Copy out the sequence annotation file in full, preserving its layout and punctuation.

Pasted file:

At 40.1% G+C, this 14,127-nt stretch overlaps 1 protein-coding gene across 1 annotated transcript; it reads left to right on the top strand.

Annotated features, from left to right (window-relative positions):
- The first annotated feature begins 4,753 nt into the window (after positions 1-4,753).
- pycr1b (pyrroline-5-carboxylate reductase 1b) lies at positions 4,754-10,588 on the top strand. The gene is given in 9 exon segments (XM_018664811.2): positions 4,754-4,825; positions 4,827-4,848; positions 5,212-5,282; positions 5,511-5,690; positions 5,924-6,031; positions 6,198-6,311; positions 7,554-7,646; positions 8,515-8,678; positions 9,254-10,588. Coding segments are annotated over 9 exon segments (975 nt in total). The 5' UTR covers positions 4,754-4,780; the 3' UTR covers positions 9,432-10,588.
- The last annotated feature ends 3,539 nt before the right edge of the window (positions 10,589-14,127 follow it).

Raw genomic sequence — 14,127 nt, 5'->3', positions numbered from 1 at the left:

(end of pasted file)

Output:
At 40.1% G+C, this 14,127-nt stretch overlaps 1 protein-coding gene across 1 annotated transcript; it reads left to right on the top strand.

Annotated features, from left to right (window-relative positions):
- The first annotated feature begins 4,753 nt into the window (after positions 1-4,753).
- pycr1b (pyrroline-5-carboxylate reductase 1b) lies at positions 4,754-10,588 on the top strand. The gene is given in 9 exon segments (XM_018664811.2): positions 4,754-4,825; positions 4,827-4,848; positions 5,212-5,282; positions 5,511-5,690; positions 5,924-6,031; positions 6,198-6,311; positions 7,554-7,646; positions 8,515-8,678; positions 9,254-10,588. Coding segments are annotated over 9 exon segments (975 nt in total). The 5' UTR covers positions 4,754-4,780; the 3' UTR covers positions 9,432-10,588.
- The last annotated feature ends 3,539 nt before the right edge of the window (positions 10,589-14,127 follow it).

Raw genomic sequence — 14,127 nt, 5'->3', positions numbered from 1 at the left: